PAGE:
I’m very excited about this new adventure, but I’m also scared shitless. I’m scared about failing. About the extra debt my degree with put on our family. About finding a job post-graduation that will make that extra debt worth it. I’m scared of how I will handle two babies, a house, a traveling husband, a neurotic dog, my passion for working out, and my sanity. But I’m going for it, and all I can do is hope for the best and work my ass off while I’m doing this thing.
Have any of you gone back to school as an adult? It’s been SIX years since I received my graduate degree. I hope some things haven’t changed. I hope I can keep up and don’t get left in the dust by twenty-two-year olds who are still fresh from undergrad.
Posted on | June 19, 2014 | 2 Comments
I found myself rolling my eyes at a few hilariously trivial things this morning, and it brought to mind the fact that when I’m in certain mood, every, tiny thing can bring a huge wave of annoyance. When I’m in a not-so-foul frame of mind, I tend to ignore life’s minor frustrations and focus on the the small victories in a day. I thought it might be kind of hilarious to share some of the things that have struck me with their annoyance hammer over the last couple of days. So, here we go:
1) Going to get a sparkling water from the fridge only to find I actually drank the last one yesterday.
2) Going into the grocery store for ONE SPECIFIC THING and getting all the way home without that thing.
3) Sitting down to eat only to have someone who has pooped and needs a butt wiping.
4) Tripping on the stupid brick in my walkway every time I have my hands full.
5) Putting all the sippy cups up in the cabinet only to have them fall on my head the minute I remove my hands.
6) Getting a phone call from an unimportant source (like, a telemarketer or “Mr. Appliance” making sure my fridge repair is up-to-par) the minute I start cooking or eating.
7) Somehow deleting an entire post/email/paragraph with the single touch of an unknown key on my laptop with no warning about the impending doom.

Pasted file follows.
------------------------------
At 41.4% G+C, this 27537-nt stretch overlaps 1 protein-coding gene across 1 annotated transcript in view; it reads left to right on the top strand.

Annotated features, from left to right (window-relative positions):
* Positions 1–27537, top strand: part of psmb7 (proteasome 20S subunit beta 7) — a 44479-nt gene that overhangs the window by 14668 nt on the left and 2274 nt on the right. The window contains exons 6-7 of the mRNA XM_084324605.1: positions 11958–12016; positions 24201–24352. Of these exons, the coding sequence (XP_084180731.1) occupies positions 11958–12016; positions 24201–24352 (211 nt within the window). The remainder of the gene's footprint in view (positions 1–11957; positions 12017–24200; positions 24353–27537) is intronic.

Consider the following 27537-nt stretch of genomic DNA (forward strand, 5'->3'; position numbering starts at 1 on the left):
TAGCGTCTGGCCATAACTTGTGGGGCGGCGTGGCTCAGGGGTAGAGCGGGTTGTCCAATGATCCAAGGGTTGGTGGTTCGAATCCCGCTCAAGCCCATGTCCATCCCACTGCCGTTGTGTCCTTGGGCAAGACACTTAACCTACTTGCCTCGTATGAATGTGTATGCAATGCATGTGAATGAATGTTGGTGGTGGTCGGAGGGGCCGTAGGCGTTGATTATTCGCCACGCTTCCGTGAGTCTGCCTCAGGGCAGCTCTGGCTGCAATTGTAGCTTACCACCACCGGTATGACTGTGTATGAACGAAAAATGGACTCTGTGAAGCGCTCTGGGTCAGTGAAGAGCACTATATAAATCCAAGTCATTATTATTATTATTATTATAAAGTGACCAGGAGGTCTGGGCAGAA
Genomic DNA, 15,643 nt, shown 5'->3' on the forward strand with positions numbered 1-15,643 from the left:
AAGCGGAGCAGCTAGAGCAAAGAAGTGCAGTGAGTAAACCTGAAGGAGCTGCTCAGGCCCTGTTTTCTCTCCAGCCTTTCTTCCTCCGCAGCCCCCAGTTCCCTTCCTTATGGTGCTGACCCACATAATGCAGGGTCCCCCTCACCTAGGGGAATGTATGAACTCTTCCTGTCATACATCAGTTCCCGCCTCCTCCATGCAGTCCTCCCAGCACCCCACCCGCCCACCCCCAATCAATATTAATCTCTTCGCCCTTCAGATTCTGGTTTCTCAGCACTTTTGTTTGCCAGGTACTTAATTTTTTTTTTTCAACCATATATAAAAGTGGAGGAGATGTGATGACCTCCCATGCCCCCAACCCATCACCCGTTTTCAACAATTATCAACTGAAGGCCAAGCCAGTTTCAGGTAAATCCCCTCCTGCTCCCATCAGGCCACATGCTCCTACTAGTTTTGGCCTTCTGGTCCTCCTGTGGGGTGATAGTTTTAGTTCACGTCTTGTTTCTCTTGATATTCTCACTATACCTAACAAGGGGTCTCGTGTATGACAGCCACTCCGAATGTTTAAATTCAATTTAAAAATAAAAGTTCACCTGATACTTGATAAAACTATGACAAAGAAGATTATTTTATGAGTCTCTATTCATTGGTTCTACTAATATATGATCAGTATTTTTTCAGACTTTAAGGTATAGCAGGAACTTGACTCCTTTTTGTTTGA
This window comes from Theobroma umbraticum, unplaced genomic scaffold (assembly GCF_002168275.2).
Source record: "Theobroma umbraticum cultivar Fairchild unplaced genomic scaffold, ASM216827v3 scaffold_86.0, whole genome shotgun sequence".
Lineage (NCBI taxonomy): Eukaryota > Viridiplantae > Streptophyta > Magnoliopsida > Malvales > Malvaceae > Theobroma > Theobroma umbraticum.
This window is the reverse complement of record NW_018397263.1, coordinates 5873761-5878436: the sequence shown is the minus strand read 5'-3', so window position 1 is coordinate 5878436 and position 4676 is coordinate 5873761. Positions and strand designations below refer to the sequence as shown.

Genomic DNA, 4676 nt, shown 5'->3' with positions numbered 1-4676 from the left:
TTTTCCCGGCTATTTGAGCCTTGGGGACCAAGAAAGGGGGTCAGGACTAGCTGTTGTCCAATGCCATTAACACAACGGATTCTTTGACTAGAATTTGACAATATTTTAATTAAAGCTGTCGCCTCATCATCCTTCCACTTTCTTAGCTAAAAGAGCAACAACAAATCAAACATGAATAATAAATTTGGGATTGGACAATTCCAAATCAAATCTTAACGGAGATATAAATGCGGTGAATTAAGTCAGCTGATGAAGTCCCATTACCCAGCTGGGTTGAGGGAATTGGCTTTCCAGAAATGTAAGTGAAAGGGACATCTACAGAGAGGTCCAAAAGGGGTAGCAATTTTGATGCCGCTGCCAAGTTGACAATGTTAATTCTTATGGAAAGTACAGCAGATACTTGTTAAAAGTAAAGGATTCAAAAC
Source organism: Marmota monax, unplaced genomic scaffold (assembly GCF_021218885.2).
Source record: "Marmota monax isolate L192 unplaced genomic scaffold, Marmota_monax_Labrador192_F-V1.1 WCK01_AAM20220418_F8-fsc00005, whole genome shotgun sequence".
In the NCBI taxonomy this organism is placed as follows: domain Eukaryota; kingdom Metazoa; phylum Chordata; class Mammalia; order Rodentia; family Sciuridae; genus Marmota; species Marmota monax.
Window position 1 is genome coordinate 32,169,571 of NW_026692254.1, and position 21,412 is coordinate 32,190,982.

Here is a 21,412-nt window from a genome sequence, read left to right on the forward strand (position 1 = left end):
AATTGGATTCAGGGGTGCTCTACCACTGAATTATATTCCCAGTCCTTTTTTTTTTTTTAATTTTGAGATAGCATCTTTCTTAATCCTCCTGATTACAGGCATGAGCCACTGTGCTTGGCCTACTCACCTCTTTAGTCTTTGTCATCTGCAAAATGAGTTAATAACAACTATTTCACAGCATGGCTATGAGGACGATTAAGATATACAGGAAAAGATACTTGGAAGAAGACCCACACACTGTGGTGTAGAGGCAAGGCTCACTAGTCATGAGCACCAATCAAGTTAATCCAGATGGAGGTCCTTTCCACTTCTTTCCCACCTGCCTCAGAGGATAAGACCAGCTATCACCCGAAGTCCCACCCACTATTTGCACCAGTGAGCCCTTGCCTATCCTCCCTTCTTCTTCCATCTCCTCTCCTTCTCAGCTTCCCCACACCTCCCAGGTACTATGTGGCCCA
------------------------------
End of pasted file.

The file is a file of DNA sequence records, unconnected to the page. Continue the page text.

8) Laying down on the couch for a cat nap and getting jerked away two minutes in because someone has decided they are done napping for the day, thank you very much.
9) Going to pay for something and realizing I’ve left my debit card AND check book at home.
10) Finding hair conditioner in my ear after running errands all afternoon.
11) Dropping my entire book in the bath tub while trying to relax and read.
12) Knocking over a full cup of coffee onto my kitchen floor.
14) Having an entire box of chicken stock slip from my hand and miraculously land top down and regurgitate it’s full contents in the blink of an eye. Onto my floor that was just cleaned of coffee.
15) My dog waking me up at 3:33 AM (freaking devil’s hour) with this obnoxious, disgusting lip-smacking he does when he’s anxious because he sense there may be a thunderstorm some where in a 100 mile radius.
Now. For the good. When I feel myself slipping into a funk of frustration, I try to take a few deep breaths and look for the good. I tend to wind myself up throughout the day if I don’t take a step back, and the result is full blown exhaustion and sometimes tears by nighttime. If I can regroup, take a minute, and find some peace, I’m usually able to reign it in and look past these tiny hiccups in the day. Here are the things that have helped me through a week that has been a little emotionally draining:
1) Arlo smiling his huge smile and insisting on sitting on my lap while we watch “Paw Patrol” while absently rubbing my t-shirt.
2) Sullivan’s impromptu karaoke sessions in the back seat of my car. His enthusiasm and amazing ability to get all the words wrong to every song brings me to full-blown belly laughs every day.
3) That first sip of hot coffee in the morning.
4) The imagination on these two:
5) An unexpected, sweet, and very-much-needed email from my husband in my inbox.
6) The sound of the Skype ring on my phone.
7) Finding a piece of dark, salted chocolate that I thought was all gone.
8) The smell of Lavender scented epsom salt rising from a scalding hot bath.
9) The hour or two I get every day in the gym, surrounded by some of my favorite people, and sweating my ass off.
10) Fresh flowers picked out by my boys as a “gift” to me in the grocery store.
11) Finding the PERFECT outfit for a special occasion.
12) Having a friend insist on taking the boys for awhile because she wants to help and knows I need a little break.
13) Farm-grown peaches and strawberries and home made ice cream from a local peach stand.
14) An invite to a girlfriend’s pool and knowing it means a few hours of wonderful company and boys who will surely nap later that day.
15) A very special and much anticipated date creeping up on the calender.
So there you have it. I’m anxious and sometimes ridiculous, but I’m working hard to find grace and beauty in every day, even when I would rather just be pissed off at the world (or at least the cashier in Harris Teeter who refuses to make eye contact or say anything remotely nice). What about you? What are the little things that drive you up a wall? What are the small blessings that help bring you back down?